Dan Cathy, president of Chick-fil-A, one of America's biggest fast-food chains, criticized the Supreme Court's decisions on gay marriage in a Twitter message, which was later removed.
"Sad day for our nation; founding fathers would be ashamed of our gen. to abandon wisdom of the ages re: cornerstone of strong societies," Cathy is said to have posted on Wednesday, according to The Atlanta Journal-Constitution.
Cathy, who has spoken out about his support for traditional marriage before, later removed the tweet. The fast food company explained that this was done so that online users don't confuse Cathy's personal views with the company's stance.
"Dan recognizes his views do not necessarily represent the views of all Chick-fil-A customers, restaurant owners and employees, so he removed the tweet to eliminate any confusion," the company said.
The U.S. Supreme Court voted in favor of gay marriage in two landmark cases on Wednesday. It chose to strike down a key provision of the Defense of Marriage Act, allowing married gay couples the same federal benefits as married heterosexual couples.
Later, the court also ruled against efforts to oppose a lower court's decision to overturn Proposition 8, a California amendment that defined marriage as a union between a man and a woman. The ruling now clears the way for same-sex couples to get married in the state.
Chick-fil-A found itself embroiled in the gay marriage debate last July when Cathy spoke out in defense of the traditional definition of marriage, which caused some LGBT groups to stage protests against the restaurant.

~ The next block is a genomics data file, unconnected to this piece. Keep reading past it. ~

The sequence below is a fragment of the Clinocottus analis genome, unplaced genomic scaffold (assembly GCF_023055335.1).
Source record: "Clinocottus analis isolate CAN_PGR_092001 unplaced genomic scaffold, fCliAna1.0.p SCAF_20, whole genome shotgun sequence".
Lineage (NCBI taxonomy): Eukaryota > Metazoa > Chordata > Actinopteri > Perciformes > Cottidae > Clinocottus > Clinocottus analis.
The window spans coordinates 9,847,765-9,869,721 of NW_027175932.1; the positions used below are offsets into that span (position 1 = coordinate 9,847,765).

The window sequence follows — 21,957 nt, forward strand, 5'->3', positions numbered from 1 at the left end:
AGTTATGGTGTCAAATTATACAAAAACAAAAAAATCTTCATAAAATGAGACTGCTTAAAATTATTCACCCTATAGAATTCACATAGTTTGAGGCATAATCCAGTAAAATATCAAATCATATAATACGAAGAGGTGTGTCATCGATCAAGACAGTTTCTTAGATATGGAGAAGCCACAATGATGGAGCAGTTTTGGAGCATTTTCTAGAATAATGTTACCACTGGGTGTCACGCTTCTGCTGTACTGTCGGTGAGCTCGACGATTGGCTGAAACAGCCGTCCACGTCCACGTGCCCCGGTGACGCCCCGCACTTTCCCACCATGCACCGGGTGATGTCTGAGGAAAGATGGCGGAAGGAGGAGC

"Guilty as charged," Cathy told the Biblical Recorder, a paper for North Carolina Baptists. "We are very much supportive of the family – the biblical definition of the family unit. We are a family-owned business, a family-led business, and we are married to our first wives. We give God thanks for that."
In another interview, Cathy said on The Ken Coleman Show: "I think we are inviting God's judgment on our nation when we shake our fist at Him and say, 'We know better than you as to what constitutes a marriage.'"
The comments led to gay rights activists calling for a boycott, but many Christian leaders, such as pastor Robert Jeffress of First Baptist Church in Dallas, asked congregations to show their support for Cathy and the restaurant.
"This is not about bashing gays. That is not what this is about. This is about Americans and Christians standing up and saying 'enough is enough,'" Jeffress said in a sermon.
Chick-fil-A, which has more than 1,600 locations throughout the country, tried to pull itself out of the policy debate as it affirmed that its culture and tradition is to "treat every person with honor, dignity and respect – regardless of their belief, race, creed, sexual orientation or gender."
Earlier this year, prominent LGBT activist Shane L. Windmeyer revealed that he and Cathy had formed a friendship despite their opposing views on same-sex marriage.
"It is not often that people with deeply held and completely opposing viewpoints actually risk sitting down and listening to one another. We see this failure to listen and learn in our government, in our communities and in our own families. Dan Cathy and I would, together, try to do better than each of us had experienced before," Windmeyer said of the several conversations the two held as their friendship developed.